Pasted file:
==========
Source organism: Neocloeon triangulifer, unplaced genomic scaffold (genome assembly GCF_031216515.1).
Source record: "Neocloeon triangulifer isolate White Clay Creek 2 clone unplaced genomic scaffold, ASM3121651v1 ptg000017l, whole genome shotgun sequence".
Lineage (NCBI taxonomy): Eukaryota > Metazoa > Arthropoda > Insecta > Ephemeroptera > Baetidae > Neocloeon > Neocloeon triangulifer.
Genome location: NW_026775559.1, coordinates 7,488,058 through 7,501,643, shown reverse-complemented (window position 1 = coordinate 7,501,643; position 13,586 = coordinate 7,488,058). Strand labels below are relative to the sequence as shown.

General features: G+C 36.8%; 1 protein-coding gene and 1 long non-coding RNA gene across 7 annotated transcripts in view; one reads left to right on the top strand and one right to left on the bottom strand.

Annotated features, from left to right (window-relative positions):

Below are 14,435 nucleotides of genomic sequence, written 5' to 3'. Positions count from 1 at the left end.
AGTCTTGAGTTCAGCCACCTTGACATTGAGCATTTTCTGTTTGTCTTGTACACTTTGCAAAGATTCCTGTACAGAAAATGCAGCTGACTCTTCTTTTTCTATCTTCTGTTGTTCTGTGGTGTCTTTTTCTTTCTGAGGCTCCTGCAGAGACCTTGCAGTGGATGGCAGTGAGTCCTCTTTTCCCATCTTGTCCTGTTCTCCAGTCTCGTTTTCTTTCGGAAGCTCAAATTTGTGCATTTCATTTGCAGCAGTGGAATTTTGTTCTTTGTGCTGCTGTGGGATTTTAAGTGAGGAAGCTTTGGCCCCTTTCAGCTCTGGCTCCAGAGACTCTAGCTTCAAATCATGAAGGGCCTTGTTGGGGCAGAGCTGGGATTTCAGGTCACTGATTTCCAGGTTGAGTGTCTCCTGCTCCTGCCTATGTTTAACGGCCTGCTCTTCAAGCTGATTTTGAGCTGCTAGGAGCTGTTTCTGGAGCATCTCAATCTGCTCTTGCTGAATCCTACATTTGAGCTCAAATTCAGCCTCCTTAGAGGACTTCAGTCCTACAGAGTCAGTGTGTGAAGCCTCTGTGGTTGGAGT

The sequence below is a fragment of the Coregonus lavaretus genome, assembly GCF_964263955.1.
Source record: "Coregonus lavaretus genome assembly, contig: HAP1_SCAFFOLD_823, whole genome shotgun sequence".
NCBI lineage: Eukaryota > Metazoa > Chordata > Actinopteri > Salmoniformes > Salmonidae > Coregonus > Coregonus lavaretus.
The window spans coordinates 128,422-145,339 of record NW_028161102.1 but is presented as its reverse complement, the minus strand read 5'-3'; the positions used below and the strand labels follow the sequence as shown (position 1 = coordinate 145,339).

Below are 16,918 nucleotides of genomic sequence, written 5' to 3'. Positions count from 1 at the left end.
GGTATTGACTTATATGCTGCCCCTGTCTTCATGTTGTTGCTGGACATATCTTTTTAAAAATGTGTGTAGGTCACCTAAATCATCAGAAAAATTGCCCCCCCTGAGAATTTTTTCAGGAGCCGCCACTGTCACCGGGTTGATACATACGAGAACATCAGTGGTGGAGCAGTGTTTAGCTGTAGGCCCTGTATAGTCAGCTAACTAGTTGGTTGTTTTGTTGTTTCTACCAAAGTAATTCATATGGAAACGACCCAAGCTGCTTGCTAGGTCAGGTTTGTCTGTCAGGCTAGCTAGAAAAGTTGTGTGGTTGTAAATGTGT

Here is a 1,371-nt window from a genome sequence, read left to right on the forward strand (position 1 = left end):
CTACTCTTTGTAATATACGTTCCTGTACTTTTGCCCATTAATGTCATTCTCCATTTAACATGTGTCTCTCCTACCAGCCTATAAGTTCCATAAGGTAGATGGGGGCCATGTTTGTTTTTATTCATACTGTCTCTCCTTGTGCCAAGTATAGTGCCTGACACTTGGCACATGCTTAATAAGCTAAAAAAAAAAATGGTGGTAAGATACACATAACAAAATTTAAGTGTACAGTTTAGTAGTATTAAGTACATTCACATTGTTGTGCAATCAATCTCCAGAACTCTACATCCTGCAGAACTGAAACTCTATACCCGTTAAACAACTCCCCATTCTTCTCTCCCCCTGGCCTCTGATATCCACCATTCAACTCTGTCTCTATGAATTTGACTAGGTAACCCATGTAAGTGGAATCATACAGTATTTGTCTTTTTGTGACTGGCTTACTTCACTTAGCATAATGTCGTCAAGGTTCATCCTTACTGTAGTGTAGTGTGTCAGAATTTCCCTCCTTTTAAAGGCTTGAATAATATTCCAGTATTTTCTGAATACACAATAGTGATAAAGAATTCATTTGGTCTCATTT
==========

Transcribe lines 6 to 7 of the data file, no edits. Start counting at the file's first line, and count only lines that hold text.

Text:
Annotated features, from left to right (window-relative positions):

Below are 14,435 nucleotides of genomic sequence, written 5' to 3'. Positions count from 1 at the left end.